Do you think flying is as safe today with all the cuts as it was when you first became a pilot?
It is much more safe. We have done so many things right over the last 30 or 40 years. We have made commercial aviation in many parts of the world ultrasafe. The last passenger fatality on a large U.S. jet airliner was in November 2001, so it's been over a decade.
Now it's not true of the regional carriers. They have not yet achieved what we call "one level of safety" across the board. That is not to say there isn't much work to be done. We have gotten to the point where we can no longer define safety solely as the absence of accidents. We have to go beyond that and be more proactive and not just wait until we have killed someone to begin to make changes.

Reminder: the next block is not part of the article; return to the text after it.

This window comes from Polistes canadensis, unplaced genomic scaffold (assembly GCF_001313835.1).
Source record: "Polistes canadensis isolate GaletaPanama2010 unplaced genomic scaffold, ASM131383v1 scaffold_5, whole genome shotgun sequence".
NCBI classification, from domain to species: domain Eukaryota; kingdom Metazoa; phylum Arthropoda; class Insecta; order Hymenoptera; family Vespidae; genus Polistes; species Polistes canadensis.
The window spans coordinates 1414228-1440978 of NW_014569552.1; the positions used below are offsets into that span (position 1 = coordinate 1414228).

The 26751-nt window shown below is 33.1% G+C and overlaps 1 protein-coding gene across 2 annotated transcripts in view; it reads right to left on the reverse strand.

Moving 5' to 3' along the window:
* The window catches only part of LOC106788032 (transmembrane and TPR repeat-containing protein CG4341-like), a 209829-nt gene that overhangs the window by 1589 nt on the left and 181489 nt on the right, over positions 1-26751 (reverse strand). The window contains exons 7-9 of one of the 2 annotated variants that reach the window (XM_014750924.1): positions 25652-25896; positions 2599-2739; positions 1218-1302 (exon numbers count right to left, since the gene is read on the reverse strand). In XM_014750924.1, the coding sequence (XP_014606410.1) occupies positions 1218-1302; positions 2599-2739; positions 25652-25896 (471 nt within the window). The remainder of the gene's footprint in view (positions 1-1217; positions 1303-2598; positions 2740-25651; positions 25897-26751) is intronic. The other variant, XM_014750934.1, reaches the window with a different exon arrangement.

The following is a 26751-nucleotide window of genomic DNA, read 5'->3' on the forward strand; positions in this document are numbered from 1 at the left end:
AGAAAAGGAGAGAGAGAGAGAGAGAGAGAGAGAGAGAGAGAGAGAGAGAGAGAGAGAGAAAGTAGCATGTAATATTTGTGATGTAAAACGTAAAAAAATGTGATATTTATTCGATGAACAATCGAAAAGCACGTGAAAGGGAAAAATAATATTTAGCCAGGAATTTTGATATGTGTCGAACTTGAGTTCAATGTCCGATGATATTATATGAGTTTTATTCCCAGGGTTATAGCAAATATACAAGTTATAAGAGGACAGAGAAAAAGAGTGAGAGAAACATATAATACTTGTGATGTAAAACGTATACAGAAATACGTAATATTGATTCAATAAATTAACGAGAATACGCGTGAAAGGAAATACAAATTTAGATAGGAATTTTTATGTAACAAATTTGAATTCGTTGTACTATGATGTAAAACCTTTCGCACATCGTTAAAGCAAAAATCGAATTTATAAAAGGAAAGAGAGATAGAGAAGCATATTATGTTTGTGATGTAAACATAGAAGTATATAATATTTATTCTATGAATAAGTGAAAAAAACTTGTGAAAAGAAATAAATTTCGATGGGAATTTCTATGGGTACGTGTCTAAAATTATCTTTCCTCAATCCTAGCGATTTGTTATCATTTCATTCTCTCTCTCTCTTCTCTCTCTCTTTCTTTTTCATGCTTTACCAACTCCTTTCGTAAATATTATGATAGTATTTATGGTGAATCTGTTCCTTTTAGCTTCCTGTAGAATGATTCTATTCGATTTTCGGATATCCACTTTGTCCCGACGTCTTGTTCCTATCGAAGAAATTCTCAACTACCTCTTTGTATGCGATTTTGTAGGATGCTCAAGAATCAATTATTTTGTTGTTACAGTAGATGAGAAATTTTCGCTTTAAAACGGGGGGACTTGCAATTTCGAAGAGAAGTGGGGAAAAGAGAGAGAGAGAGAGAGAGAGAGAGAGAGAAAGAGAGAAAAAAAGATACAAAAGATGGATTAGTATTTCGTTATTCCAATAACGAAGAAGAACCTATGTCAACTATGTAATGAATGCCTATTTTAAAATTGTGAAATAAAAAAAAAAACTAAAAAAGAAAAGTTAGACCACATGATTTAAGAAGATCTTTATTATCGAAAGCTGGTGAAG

Right now, in some important ways, we are not doing the best that we know how to do. The air travel industry is under such great cost pressure. It's so competitive. I mean, they are literally taking less water on the airplane to make it lighter to burn less fuel. They are taking blankets and pillows off the airplanes to make it lighter and less costly to have to clean them. They are making the seats closer together to cram more people in to make it more profitable. In many ways, the pilot's training is now at the absolute regulatory minimum.
Everything is being affected by cost. I wish we did a better job of realizing there is a strong business case for quality and safety in anything but the shortest term. Safety always pays for itself. Building quality and safety into the culture of your organization saves money in the long run.